Neither is self-identity founded on the body substance, argues Locke, as the body may change while the person remains the same. Even the identity of animals is not founded on their body: "animal identity is preserved in identity of life, and not of substance", as the body of the animal grows and changes during its life. On the other hand, identity of humans is based on their consciousness. Take for example a prince's mind which enters the body of a cobbler: to all exterior eyes, the cobbler would remain a cobbler. But to the prince himself, the cobbler would be himself, as he would be conscious of the prince's thoughts and acts, and not those of the cobbler. A prince's consciousness in a cobbler's body: thus the cobbler is, in fact, a prince.

But this interesting border-case leads to this problematic thought that since personal identity is based on consciousness, and that only oneself can be aware of his consciousness, exterior human judges may never know if they really are judging - and punishing - the same person, or simply the same body. In other words, Locke argues that you may be judged only for the acts of your body, as this is what is apparent to all but God; however, you are in truth only responsible for the acts for which you are conscious. This forms the basis of the insanity defense: one cannot be held accountable for acts from which one was unconscious - and therefore leads to interesting philosophical questions:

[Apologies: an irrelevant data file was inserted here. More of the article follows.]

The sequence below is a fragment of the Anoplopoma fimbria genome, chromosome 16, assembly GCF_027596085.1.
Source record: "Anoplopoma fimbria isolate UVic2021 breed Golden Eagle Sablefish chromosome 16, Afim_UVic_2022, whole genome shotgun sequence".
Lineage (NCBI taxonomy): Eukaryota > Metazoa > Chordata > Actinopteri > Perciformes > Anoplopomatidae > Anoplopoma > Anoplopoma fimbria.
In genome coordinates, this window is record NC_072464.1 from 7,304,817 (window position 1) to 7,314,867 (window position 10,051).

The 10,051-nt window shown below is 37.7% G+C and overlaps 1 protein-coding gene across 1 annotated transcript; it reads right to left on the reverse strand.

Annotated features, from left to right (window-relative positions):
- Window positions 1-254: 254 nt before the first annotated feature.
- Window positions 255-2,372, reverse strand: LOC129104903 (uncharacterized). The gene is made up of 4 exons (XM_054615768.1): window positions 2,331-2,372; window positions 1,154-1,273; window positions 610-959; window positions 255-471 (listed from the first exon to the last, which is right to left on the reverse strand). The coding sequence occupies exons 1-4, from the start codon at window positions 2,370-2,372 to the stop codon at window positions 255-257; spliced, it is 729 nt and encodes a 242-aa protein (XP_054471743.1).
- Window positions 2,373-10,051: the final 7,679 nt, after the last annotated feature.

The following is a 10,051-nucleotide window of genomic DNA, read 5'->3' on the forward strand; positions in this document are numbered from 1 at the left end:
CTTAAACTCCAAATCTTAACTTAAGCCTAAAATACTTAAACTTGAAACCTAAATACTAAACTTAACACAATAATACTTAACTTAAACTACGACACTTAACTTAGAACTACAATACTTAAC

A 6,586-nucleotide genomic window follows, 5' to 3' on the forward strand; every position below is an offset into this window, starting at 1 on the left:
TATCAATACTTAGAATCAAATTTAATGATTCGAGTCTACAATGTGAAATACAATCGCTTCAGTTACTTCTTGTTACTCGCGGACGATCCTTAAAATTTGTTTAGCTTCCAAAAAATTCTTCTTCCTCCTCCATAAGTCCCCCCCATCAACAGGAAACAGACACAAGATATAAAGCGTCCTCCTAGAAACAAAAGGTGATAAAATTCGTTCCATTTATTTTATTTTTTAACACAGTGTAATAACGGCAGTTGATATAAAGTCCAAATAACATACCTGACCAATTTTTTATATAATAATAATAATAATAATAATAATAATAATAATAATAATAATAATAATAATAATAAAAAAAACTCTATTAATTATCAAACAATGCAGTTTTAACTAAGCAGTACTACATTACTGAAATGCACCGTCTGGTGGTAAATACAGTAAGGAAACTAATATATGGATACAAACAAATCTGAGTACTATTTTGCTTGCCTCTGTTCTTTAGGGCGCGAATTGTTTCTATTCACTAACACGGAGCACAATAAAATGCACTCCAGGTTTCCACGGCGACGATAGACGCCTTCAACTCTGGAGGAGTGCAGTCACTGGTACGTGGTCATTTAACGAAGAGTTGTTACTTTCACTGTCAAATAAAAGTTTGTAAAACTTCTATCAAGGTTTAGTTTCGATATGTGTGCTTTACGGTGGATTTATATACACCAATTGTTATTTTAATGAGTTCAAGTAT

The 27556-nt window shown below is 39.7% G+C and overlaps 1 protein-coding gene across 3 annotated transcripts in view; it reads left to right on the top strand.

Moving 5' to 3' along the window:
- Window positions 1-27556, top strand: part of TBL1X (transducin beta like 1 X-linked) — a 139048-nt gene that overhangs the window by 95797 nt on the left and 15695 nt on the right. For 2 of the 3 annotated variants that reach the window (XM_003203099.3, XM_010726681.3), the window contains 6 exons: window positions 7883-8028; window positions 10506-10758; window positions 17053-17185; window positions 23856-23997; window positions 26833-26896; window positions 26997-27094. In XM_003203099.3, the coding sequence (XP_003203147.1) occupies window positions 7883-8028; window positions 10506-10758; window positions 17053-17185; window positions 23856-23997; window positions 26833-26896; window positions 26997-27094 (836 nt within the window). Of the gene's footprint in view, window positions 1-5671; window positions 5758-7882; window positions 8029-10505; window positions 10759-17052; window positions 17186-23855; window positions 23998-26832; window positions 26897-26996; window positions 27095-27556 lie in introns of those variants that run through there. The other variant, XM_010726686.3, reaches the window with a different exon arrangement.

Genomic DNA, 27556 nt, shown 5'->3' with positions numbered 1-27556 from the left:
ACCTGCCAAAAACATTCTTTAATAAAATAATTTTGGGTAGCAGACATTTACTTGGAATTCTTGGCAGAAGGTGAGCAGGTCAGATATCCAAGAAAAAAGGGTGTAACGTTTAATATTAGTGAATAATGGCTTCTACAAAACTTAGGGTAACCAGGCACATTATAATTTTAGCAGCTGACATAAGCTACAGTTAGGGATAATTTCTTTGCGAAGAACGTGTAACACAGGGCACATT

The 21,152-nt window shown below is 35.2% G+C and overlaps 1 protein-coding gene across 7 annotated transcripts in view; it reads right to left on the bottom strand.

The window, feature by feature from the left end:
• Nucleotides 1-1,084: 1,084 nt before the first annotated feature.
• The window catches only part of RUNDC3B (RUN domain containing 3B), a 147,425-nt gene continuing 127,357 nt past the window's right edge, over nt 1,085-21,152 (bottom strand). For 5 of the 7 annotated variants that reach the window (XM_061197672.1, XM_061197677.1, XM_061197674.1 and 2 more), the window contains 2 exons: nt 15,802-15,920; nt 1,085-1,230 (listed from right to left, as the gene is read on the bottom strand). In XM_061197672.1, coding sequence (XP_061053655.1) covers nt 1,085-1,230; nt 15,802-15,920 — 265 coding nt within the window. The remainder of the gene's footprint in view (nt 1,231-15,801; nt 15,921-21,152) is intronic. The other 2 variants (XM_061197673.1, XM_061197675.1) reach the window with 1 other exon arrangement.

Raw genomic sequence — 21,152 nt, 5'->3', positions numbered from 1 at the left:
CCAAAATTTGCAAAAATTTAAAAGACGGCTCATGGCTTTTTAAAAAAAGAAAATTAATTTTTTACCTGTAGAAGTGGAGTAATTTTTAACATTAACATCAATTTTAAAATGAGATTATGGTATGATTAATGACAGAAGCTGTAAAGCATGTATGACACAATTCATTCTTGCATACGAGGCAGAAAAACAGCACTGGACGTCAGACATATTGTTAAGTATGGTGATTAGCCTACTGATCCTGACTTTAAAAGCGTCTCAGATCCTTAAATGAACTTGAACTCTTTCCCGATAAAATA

Or again:

Henceforth, Locke's conception of personal identity founds it not on the substance or the body, but in the "same continued consciousness", which is also distinct from the soul since the soul may have no consciousness of itself (as in reincarnation). He creates a third term between the soul and the body - and Locke's thought may certainly be meditated by those who, following a scientist ideology, would identify too quickly the brain to consciousness. For the brain, as the body and as any substance, may change, while consciousness remains the same. Therefore personal identity is not in the brain, but in consciousness. However, Locke's theory also reveals his debt to theology and to Apocalyptic "great day", which by advance excuse any failings of human justice and therefore humanity's miserable state. The problem of personal identity is at the center of discussions about life after death, and immortality. In order to exist after death, there has to be a person after death who is the same person as the person who died.

Bernard Williams presents a thought experiment appealing to our intuitions about what it is to be the same person in the future.[1] The thought experiment consists of two approaches to the same experiment. For the first approach Williams suggests that we suppose that there is some process by which subjecting two persons to it can result in the two persons have “exchanged” bodies. The process has put into the body of person B the memories, behavioral dispositions, and psychological characteristics of the person who prior to undergoing the process belonged to person A; and conversely with person B. To show this we are to suppose that before undergoing the process person A and B are asked to which resulting person, A-Body-Person or B-Body-Person, they wish to receive a punishment and which a reward. Upon undergoing the process and receiving either the punishment or reward, it appears to us that A-Body-Person expresses the memories of choosing who gets which treatment as if that person was person B; conversely with B-Body-Person. This sort of approach to the thought experiment appears to show us that since we take the person who expresses the psychological characteristics of person A to be person A, then our intuition is that psychological continuity is the criterion for personal identity.